Let's say you do a traceroute scan to a network that is far away, and there a lot of intermediate hops, how do you know which one belongs to a BGP node, and which one is part of the target server? Let's say this for example, how would you know what is what?:

TRACEROUTE (using port 80/tcp)
1   3.00 ms   Linksys04870.home (
2   6.00 ms
3   ...
4   7.00 ms
5   7.00 ms
6   8.00 ms
7   8.00 ms   bundle-ether102-14.bartr2.barcelona.opentransit.net (
8   21.00 ms
9   28.00 ms  ae-7.edge1.Madrid1.Level3.net (
10  165.00 ms ae1.37.bar4.SaltLakeCity1.level3.net (
11  165.00 ms
12  164.00 ms 69-195-64-111.unifiedlayer.com (
13  164.00 ms po99.prv-leaf2a.net.unifiedlayer.com (
14  164.00 ms 162-240-147-30.unifiedlayer.com (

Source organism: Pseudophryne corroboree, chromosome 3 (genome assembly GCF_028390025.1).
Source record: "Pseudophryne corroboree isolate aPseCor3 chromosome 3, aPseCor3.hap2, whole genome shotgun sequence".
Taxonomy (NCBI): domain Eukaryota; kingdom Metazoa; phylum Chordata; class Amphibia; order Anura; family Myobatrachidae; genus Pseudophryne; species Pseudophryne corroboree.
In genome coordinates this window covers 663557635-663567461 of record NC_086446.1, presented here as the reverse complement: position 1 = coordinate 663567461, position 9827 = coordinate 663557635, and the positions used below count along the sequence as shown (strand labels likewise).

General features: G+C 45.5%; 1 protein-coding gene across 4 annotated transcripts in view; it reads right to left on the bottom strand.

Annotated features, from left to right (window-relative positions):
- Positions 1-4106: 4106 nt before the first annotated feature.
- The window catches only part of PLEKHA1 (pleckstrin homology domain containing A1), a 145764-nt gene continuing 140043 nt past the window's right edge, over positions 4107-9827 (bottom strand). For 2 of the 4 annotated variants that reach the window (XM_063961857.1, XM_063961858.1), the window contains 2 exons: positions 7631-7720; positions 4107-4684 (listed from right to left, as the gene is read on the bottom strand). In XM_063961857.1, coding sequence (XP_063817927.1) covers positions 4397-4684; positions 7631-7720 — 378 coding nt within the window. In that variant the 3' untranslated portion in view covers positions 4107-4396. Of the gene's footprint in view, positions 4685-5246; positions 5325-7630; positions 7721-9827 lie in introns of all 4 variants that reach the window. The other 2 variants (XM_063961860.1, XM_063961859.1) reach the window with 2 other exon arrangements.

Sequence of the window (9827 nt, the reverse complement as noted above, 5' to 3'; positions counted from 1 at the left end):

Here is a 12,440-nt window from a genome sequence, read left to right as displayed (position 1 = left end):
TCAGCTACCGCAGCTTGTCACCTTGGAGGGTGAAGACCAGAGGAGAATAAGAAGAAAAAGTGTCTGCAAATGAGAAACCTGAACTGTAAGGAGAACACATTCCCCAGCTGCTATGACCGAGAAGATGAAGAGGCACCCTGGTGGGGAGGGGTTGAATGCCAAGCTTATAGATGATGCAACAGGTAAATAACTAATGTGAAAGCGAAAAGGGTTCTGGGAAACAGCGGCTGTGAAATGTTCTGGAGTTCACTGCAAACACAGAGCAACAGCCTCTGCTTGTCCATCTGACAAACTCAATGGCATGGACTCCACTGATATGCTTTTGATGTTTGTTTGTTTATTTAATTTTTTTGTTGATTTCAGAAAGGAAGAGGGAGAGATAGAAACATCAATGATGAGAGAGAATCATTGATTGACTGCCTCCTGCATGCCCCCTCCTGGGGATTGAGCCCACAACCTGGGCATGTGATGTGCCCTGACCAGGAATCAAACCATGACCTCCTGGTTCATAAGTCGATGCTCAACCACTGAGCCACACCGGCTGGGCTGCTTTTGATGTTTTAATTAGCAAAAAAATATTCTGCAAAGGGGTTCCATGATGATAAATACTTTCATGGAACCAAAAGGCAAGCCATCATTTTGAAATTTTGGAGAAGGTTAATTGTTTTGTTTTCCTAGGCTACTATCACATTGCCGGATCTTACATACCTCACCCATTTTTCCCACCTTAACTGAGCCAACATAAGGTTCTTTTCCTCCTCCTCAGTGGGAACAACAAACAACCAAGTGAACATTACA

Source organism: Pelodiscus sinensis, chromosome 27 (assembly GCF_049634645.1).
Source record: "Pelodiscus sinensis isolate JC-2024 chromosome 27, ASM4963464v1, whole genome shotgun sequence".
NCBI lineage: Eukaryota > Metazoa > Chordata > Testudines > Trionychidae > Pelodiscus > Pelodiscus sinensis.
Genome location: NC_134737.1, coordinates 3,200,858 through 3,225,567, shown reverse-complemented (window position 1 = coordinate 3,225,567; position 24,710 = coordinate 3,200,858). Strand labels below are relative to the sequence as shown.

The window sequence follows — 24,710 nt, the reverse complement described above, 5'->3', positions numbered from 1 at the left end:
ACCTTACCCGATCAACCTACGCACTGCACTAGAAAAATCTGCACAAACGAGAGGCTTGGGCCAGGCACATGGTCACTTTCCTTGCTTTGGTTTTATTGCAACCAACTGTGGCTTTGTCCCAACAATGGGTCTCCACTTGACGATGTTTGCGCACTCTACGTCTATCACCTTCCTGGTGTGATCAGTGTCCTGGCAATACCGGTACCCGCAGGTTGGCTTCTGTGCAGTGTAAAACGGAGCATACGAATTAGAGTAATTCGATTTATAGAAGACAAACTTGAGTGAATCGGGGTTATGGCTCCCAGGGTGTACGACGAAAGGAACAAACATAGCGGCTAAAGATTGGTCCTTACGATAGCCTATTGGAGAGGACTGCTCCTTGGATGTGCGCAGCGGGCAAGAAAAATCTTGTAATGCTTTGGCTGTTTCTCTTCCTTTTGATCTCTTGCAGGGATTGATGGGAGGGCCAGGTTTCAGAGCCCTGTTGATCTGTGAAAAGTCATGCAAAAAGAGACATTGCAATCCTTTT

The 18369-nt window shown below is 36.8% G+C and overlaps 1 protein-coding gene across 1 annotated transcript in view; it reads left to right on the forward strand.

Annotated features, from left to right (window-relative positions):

• You really have no way to know how a router populates its routing table, with static BGP, OSPF, RIP, EIGRP, IS-IS, etc. All you know is the router sent back an ICMP error message to your traceoute. Remember, routing protocols do not route packets; routers route packet based on what is in their routing tables, and how a route gets into the routing table you cannot know without access to the router.
    – Ron Maupin
    Oct 31, 2023 at 22:43

1 Answer 1


Generally, you can't tell whether a node uses BGP to exchange routes or any other means.

Between providers/carriers BGP is likely used but you can't be sure.

  • How do BGP route hijackings work tho? Like do they first need to know the IP Addresses of the BGP peers?
    – 19216811
    Nov 1, 2023 at 9:59
  • That's an entirely different question. Adjacent BGP peers need to be configured in order to talk to each other.
    – Zac67
    Nov 1, 2023 at 10:49

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